proportionality requires risk assessment - "collateral damage" that is a death because of interference on a device which causes a car crash or a heart failure, is not assessable today. it may be one day, but I posit that it is not an acceptable risk level for gleaning a little bit more sigint, that probably wont be acted on anyhow. Basically, this blows out of the water any fig leaf of proportionality, unless there is a wholly different way to manage (transparently) the codes of practice, in a way that future proofs (actually makes fit for purpose for today's internet) this dodgy draft bill.

footnote - let not forget algorithmic lawyers - when the music biz wanted to chill the p2p file sharing world, they started getting s.w that generated letters to threaten disconnecting users from their ISP - one fabulous case ended up with a tech guy defending himself in court, because the IP address the lawyers s/w detected allegedly uploading music in breach of copyright from. was his HP laster printer. doh. if they can get that wrong, then the spooks software can and will confuse a crims phone with an innocent ("collateral damage") bystander's  auto-defibrillator or internet enabled insulin pump.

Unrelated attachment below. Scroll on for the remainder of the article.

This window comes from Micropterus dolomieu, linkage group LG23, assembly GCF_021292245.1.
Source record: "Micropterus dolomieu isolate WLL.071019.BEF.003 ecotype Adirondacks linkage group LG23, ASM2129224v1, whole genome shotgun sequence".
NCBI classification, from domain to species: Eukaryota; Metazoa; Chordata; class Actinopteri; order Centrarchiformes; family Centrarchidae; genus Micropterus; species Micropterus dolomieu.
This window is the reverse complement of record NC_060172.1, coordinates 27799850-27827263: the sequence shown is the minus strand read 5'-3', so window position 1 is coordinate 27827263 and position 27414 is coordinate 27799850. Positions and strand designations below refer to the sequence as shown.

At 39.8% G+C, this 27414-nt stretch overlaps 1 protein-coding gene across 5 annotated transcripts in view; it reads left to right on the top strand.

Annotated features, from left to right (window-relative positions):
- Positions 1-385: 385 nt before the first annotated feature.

Tuesday, January 05, 2016

Will we ever fix that last s/w (h/w) security vulnerability?

A recent talk bu Johanna Rutkowska sparked a discussion about whether the number of vulnerabilities is potentially infinte, or whether the cost and/or value of exploiting and/or fixing them them is slowly increasing (or decreasing) or (thanks to Markus Kuhn and others) it is cyclic, as phases of technological innovation wash up and down the shores of human society....

so my take - we spend ages in the OS community trying (as
per the talk) to nail down the smallest piece of the trusted tiny
center of the kernel (and talk to the hardware people about it very
closely - even modifying their designs), so that the attack surface is
minimized - including, as you say, improved tools and techniques 9type
safe software fuzzers, verifiers etc etc...

then some skunk works thing from the h/w comes along and changes the
whole game (in terms of complexity to start with, but also in terms of
massively opening up the attack space) _ usually its coz of some
geniuine user demand for something faster/cleverer (as per the talk,